#1. The Technology News You May Have Missed in May
In this digest, you will learn about new trends in wearables, Volvo self-driving cars, how Facebook’s VR has benefited from the pandemic, and meet Google product managers. We hope you enjoy.
1. Wearables: future Apple smart rings may implement a UWB technology
The tech giant plans to add a smart ring to its wearables lineup which will function as a tiny replica of a smartwatch. Besides featuring NFC communications, a recent patent update implies it might adopt gesture control when the user connects a ring with a particular device by pointing at it. The release date of the smart ring remains unclear though.
It doesn’t require a big stretch of the imagination to suggest that Apple plans to utilize its U1 chip with Ultra-Wind Band technology (UWB) for that. Introduced last September through the iPhone 11 series, the chip helps to identify the precise location of other U1 devices. This way the users can adjust the volume on their Apple HomePod or Apple TV by a gesture.
Another use case is AirTags, tracking tags that can be attached to keys, wallets and other objects. The technology will likely pair up with AR when a user scans the surrounding environment and an air-tagged object pops up on the screen.
This device may be useful if you enjoy Apple’s smart home ecosystem. But we need to wait for some demos, describing use-cases. It may be more convenient, than speech commands, because there is no need to use keywords like “Hey, Siri” etc. Also, gestures will reduce time-to-market for Apple smart devices in non-English speaking countries. But if you just need a device for contactless payments, you can buy one of the batteryless solutions, such as Infineon’s battery-free ring.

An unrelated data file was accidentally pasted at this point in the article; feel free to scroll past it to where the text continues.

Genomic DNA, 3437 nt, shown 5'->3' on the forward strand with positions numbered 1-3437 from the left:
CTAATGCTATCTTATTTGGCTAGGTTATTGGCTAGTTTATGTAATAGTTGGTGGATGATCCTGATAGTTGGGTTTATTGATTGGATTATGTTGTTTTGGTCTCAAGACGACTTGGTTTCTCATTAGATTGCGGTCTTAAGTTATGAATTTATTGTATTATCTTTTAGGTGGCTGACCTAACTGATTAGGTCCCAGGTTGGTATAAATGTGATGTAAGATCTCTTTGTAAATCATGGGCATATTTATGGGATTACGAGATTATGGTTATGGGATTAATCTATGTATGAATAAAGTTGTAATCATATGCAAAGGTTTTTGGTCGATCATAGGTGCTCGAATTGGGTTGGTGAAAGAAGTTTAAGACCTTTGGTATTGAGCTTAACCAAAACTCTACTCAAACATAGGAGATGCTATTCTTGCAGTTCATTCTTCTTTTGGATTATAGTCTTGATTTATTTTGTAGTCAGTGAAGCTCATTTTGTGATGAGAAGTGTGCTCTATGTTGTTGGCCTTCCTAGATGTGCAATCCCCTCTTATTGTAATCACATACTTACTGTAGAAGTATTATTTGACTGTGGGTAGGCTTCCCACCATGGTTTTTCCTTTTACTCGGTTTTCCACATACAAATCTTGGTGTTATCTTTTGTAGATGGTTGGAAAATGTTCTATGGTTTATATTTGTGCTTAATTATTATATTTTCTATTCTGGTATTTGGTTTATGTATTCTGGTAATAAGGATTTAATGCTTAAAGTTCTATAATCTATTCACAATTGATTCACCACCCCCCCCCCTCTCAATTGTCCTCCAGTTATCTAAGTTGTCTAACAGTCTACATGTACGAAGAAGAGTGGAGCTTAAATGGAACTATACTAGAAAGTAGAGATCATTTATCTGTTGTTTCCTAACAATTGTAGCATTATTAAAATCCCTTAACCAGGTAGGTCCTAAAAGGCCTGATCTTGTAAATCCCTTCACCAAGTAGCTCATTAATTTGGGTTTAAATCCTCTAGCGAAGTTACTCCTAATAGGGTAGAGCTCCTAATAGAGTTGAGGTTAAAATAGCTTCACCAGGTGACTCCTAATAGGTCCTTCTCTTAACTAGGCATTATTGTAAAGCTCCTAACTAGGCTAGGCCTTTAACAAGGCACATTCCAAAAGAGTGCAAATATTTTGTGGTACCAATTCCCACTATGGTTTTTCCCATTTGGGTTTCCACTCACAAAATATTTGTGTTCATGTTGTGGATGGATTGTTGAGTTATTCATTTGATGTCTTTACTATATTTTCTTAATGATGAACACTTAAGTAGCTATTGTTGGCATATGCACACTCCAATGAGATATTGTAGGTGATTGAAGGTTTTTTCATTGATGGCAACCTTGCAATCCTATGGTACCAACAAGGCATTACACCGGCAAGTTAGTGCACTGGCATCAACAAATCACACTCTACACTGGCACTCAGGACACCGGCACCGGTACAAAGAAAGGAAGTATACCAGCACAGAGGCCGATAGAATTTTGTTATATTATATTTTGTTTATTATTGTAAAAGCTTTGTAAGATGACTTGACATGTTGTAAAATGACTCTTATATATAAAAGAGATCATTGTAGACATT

Wired: How Apple’s U1 chip could change the iPhone forever
Techquikie YouTube video explaining U1 chips, Air Tags and AR
Wearable: Best smart rings: Put a ring on it in 2020
Apple Insider: Smart gloves with motion and touch detection could control your future Mac
2. VR: Facebook takes another leap
You can’t really wear modern VR headsets all day. Even the best VR headset on the market, Oculus Quest, weighs around 570 grams. According to leaked information, Facebook plans to ease the problem and release a lighter Oculus model by 2021. A new generation device, it will have a faster image refresh rate and other features not yet revealed.
But it’s unlikely that the device will feature eye-tracking as many hope. Mark Zuckerberg once noted this functionality would make the headset bulkier and eat more energy. Since the headset targets the mid-price segment, you wouldn’t expect such a move anyway. HTC Vive with built-in eye-tracking costs $1599 VS $399 for the original Quest model.
By the way, the revenue of Facebook VR headsets in Q1 2020 achieved $297m. One of the boosters was the March release of the most anticipated VR game — Half-Life: Alyx from Valve. While Valve Index was out of stock, Facebook was harvesting gamers’ cash as you can play Alyx with Quest through Oculus Link. Now Valve is collaborating on a new headset with HP and Microsoft — the Reverb G2. Who knows if the game’s fans will decide to switch to a more Half-Life-friendly headset afterward and thus threaten Facebook’s rising VR dominance, 28% of the global VR market share to be exact.